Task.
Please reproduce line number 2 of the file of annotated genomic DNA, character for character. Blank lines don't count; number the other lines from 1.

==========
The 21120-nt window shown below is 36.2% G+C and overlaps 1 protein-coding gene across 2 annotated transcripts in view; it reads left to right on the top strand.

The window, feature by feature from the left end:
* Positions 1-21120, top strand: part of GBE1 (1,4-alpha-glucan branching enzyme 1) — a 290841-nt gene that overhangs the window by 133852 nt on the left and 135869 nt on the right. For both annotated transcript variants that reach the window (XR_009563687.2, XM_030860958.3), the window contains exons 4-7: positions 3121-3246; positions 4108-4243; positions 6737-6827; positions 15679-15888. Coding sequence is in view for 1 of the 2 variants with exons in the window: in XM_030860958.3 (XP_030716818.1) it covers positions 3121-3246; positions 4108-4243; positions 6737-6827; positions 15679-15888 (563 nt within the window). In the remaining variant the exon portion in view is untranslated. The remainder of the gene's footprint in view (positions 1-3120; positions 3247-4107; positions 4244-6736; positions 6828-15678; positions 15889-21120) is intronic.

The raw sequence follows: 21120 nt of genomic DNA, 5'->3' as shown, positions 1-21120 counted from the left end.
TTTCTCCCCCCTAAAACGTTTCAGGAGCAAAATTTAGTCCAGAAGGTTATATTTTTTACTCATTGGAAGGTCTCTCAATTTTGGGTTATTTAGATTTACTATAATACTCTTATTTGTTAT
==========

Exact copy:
The window, feature by feature from the left end: